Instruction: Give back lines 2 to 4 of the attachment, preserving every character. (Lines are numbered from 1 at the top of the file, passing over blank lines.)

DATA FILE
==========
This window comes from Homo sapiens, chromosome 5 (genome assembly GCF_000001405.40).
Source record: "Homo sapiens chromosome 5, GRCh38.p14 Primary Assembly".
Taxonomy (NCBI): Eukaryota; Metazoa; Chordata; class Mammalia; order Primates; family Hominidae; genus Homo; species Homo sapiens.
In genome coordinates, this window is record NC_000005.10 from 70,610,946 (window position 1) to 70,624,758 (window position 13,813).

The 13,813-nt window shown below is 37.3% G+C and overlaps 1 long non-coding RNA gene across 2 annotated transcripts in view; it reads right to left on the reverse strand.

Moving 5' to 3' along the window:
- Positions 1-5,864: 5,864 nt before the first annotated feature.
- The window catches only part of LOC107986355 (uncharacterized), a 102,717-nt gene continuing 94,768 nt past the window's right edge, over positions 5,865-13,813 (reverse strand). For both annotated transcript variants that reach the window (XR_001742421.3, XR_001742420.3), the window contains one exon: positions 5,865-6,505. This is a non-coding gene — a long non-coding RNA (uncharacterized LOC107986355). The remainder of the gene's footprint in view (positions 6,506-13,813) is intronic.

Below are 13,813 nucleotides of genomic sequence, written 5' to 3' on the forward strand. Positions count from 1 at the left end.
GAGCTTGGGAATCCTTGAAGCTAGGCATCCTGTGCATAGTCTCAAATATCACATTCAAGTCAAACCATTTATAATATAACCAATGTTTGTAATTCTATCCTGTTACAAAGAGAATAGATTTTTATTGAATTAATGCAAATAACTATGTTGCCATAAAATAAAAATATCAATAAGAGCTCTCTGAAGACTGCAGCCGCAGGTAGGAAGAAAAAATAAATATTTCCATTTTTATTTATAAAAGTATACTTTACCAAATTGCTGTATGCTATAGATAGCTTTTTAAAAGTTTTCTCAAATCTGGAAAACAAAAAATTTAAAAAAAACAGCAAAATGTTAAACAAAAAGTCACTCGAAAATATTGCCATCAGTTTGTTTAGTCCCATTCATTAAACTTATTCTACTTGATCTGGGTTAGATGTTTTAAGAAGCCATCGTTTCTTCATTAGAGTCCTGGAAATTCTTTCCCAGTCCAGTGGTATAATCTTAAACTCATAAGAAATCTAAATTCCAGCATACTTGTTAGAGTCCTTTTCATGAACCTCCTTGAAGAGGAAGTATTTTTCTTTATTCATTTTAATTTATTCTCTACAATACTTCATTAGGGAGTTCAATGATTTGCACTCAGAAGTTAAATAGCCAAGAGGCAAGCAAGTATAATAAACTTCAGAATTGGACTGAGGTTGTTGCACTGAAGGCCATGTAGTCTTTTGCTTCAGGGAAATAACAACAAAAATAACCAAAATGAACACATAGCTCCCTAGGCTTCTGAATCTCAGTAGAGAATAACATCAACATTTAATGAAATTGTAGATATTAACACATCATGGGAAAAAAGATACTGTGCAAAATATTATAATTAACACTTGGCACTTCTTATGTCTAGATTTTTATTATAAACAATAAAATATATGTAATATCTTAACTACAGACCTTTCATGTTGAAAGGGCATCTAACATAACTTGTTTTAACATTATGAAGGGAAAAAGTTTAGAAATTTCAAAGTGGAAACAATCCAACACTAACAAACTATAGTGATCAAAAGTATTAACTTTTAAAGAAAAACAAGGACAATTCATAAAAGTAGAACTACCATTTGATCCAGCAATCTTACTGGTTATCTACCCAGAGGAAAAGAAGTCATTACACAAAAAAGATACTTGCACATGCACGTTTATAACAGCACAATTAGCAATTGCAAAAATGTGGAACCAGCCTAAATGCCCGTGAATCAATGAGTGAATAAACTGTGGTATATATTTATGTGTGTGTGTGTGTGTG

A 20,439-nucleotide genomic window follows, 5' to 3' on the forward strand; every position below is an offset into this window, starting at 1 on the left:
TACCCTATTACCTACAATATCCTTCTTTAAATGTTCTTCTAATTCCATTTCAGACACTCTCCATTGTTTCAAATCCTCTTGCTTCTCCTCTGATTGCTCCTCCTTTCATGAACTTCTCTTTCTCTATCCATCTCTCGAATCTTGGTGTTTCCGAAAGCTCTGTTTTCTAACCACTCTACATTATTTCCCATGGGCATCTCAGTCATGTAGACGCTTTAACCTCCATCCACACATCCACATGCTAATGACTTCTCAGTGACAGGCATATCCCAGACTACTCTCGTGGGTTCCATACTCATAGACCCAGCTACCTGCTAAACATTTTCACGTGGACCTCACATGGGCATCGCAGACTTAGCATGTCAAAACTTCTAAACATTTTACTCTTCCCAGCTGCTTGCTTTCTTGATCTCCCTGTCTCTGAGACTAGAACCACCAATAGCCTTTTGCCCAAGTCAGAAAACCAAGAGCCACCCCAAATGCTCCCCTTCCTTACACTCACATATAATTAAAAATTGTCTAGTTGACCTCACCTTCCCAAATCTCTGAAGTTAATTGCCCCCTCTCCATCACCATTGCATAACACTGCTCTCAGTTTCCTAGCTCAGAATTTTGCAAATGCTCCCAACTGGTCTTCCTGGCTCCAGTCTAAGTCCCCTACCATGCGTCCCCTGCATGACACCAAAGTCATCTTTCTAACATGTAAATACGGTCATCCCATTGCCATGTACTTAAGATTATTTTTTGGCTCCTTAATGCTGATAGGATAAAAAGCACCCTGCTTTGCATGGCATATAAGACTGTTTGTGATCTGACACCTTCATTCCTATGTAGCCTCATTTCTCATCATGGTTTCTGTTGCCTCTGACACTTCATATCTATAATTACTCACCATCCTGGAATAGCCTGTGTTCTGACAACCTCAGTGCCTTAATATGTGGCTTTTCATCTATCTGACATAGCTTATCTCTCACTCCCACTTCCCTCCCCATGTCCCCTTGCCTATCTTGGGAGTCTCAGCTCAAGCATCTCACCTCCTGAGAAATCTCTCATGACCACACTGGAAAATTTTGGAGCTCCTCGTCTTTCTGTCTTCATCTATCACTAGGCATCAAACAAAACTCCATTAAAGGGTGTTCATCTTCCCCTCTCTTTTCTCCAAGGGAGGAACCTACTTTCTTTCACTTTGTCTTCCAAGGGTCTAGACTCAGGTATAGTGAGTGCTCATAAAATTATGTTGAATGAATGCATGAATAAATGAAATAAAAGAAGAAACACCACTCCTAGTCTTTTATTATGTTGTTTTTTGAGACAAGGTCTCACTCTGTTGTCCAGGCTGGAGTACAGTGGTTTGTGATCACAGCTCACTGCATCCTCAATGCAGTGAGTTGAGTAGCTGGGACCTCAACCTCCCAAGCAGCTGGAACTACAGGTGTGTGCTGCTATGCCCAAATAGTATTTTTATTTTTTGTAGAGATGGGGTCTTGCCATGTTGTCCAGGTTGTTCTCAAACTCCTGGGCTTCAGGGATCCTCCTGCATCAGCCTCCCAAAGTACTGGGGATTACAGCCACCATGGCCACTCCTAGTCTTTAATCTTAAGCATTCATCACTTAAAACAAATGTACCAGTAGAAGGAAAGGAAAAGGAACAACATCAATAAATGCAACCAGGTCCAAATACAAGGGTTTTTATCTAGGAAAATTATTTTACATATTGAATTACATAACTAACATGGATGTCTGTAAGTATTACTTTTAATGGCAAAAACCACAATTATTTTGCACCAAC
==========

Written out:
Source record: "Homo sapiens chromosome 5, GRCh38.p14 Primary Assembly".
Taxonomy (NCBI): Eukaryota; Metazoa; Chordata; class Mammalia; order Primates; family Hominidae; genus Homo; species Homo sapiens.
In genome coordinates, this window is record NC_000005.10 from 70,610,946 (window position 1) to 70,624,758 (window position 13,813).